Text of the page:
Remyelination is a term for the re-generation of the nerve's myelin sheath, damaged in many diseases such as multiple sclerosis (MS) and the leukodystrophies. Remyelination is a subject of active medical research.
Vittorio Gallo, PhD, Director of the Center for Neuroscience Research at Children's National Health System, and other researchers have found a "potentially novel therapeutic target" to reduce the rate of deterioration and to promote growth of brain cells damaged by multiple sclerosis (MS). Current therapies can be effective in patients with relapsing MS, but have little impact in promoting tissue growth.
Some 2.5 million people around the world have multiple sclerosis (MS), a potentially debilitating disease in which the body's immune system destroys the protective sheath (myelin) that covers nerves.
GeNeuro announced today that its GNbAC1 humanized monoclonal antibody was found to have a very good safety profile when administered to patients with relapsing and progressive forms of Multiple Sclerosis as part of a Phase 2a study.
A groundbreaking study in multiple sclerosis focusing on "remyelination in the brain" has been initiated by Omar Khan, M.D., professor and chair of neurology at the Wayne State University School of Medicine.
Neuroscientist Jonah Chan, PhD, at the University of California, San Francisco, is the first recipient of a new international prize launched to recognize innovation and progress in multiple sclerosis research.
Mayo Clinic and Acorda Therapeutics, Inc. today announced that the first patient has been enrolled in the first clinical trial of rHIgM22, a remyelinating antibody being studied for the treatment of multiple sclerosis.
Omeros Corporation today announced positive data in the most commonly used model for studying the clinical and pathological features of multiple sclerosis (MS), further advancing its development program of GPR17-targeting compounds for the treatment of MS. Compounds previously discovered by Omeros that inhibit GPR17, an orphan G protein-coupled receptor (GPCR) unlocked by Omeros, significantly improved function from experimental autoimmune encephalomyelitis (EAE) in mice.
Testosterone and its derivatives could constitute an efficient treatment against myelin diseases such as multiple sclerosis, reveals a study by researchers from the Laboratoire d'Imagerie et de Neurosciences Cognitives, in collaboration in particular with the "Neuroprotection et Neurorégénération: Molécules Neuroactives de Petite Taille" unit.
When different types of cells are transplanted with the intent of having them aid in repairing central nervous system (CNS) trauma, what is the fate and function of those cells? A Belgian research team carried out research aimed at answering this question by determining how five varieties of cells - neural stem cells, mouse embryonic fibroblasts, dendritic cells, bone marrow mononuclear cells (BMMNCs) and splenocytes - functioned and survived after transplantation in the CNS.
Researchers at Oregon Health & Science University have discovered that blocking a certain enzyme in the brain can help repair the brain damage associated with multiple sclerosis and a range of other neurological disorders.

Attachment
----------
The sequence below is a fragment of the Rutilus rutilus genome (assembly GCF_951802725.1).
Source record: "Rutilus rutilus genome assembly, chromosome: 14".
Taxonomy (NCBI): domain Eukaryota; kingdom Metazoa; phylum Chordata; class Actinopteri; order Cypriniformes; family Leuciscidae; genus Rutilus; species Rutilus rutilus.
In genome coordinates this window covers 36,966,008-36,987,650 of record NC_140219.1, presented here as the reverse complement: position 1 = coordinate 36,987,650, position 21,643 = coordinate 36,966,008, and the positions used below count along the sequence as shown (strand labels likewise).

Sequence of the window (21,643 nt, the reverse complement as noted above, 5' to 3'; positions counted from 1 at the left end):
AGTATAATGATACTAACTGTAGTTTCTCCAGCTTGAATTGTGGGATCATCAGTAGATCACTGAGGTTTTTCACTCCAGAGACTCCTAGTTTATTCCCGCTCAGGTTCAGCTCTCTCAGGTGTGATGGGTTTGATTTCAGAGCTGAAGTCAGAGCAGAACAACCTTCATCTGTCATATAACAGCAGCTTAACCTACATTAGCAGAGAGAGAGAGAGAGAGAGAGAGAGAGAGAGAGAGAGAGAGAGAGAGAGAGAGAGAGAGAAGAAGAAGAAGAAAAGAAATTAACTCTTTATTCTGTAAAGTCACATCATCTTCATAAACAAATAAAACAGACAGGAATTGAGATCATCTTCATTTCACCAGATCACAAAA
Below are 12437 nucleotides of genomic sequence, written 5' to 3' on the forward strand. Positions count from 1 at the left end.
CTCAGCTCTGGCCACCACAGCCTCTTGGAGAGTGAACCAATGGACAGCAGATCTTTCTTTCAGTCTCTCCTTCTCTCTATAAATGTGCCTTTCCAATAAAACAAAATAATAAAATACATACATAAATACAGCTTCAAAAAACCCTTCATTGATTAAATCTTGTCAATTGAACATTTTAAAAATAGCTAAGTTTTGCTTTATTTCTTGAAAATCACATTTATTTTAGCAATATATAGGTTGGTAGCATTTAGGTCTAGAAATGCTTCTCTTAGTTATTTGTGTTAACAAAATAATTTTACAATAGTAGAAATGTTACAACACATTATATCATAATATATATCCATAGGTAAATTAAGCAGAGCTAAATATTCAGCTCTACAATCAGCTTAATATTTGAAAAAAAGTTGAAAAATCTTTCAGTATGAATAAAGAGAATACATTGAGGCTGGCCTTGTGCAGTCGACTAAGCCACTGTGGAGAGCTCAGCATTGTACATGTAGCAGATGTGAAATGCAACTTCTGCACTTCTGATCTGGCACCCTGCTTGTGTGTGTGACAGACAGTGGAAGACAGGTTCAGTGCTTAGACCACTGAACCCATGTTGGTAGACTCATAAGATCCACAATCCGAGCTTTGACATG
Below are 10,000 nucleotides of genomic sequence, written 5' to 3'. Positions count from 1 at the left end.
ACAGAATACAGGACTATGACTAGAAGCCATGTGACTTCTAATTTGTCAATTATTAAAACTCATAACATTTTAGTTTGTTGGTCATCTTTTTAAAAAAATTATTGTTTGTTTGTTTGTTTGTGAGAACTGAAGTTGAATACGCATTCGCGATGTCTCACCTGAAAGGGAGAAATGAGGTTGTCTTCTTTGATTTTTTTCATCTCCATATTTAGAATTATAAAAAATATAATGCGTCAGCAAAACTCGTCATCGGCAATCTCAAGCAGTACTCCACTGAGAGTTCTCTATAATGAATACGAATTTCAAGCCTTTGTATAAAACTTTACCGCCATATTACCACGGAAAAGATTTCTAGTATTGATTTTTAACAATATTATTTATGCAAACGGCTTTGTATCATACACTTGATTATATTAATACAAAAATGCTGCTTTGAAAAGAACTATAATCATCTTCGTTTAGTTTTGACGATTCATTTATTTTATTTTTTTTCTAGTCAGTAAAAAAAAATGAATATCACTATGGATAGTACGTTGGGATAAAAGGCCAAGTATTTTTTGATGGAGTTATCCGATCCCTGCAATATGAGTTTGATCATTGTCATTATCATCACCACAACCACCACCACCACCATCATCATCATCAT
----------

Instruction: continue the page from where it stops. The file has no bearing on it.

Mayo Clinic researchers have successfully used smaller, folded DNA molecules to stimulate regeneration and repair of nerve coatings in mice that mimic multiple sclerosis (MS). They say the finding, published today in the journal PLoS ONE, suggests new possible therapies for MS patients.
Our bodies are full of tiny superheroes-antibodies that fight foreign invaders, cells that regenerate, and structures that ensure our systems run smoothly. One such structure is myelin-a material that forms a protective, insulating cape around the axons of our nerve cells so that they can send signals quickly and efficiently. But myelin, and the specialized cells called oligodendrocytes that make it, become damaged in demyelinating diseases like multiple sclerosis (MS), leaving neurons without their myelin sheaths.
Scientists at Joslin Diabetes Center, Harvard University, and the University of Cambridge have found that the age-related impairment of the body's ability to replace protective myelin sheaths, which normally surround nerve fibers and allow them to send signals properly, may be reversible, offering new hope that therapeutic strategies aimed at restoring efficient regeneration can be effective in the central nervous system throughout life.
New research highlights the possibility of reversing ageing in the central nervous system for multiple sclerosis (MS) patients. The study is published today, 06 January, in the journal Cell Stem Cell.
Researchers utilizing an advanced magnetic resonance imaging (MRI) technology to characterize and chart the evolution of MS lesions found that relapsing-remitting multiple sclerosis (RRMS) patients treated with COPAXONE (glatiramer acetate injection) experienced significantly increased magnetization transfer ratio.
Geron Corporation today announced two presentations on the company's ongoing Phase 1 clinical trial of its human embryonic stem cell-based therapy, GRNOPC1, in patients with spinal cord injury.
Teva Pharmaceutical Industries Ltd. today announced preclinical data demonstrating reparative and neuroprotective effects of treatment with COPAXONE (glatiramer acetate injection) in experimental autoimmune encephalomyelitis (EAE) models.
A new imaging technique could help doctors and researchers more accurately assess the extent of nerve damage and healing in a live patient. Researchers at Laval University in Qu-bec and Harvard Medical School in Boston aimed lasers at rats' damaged sciatic nerves to create images of the individual neurons' insulating sheath called myelin.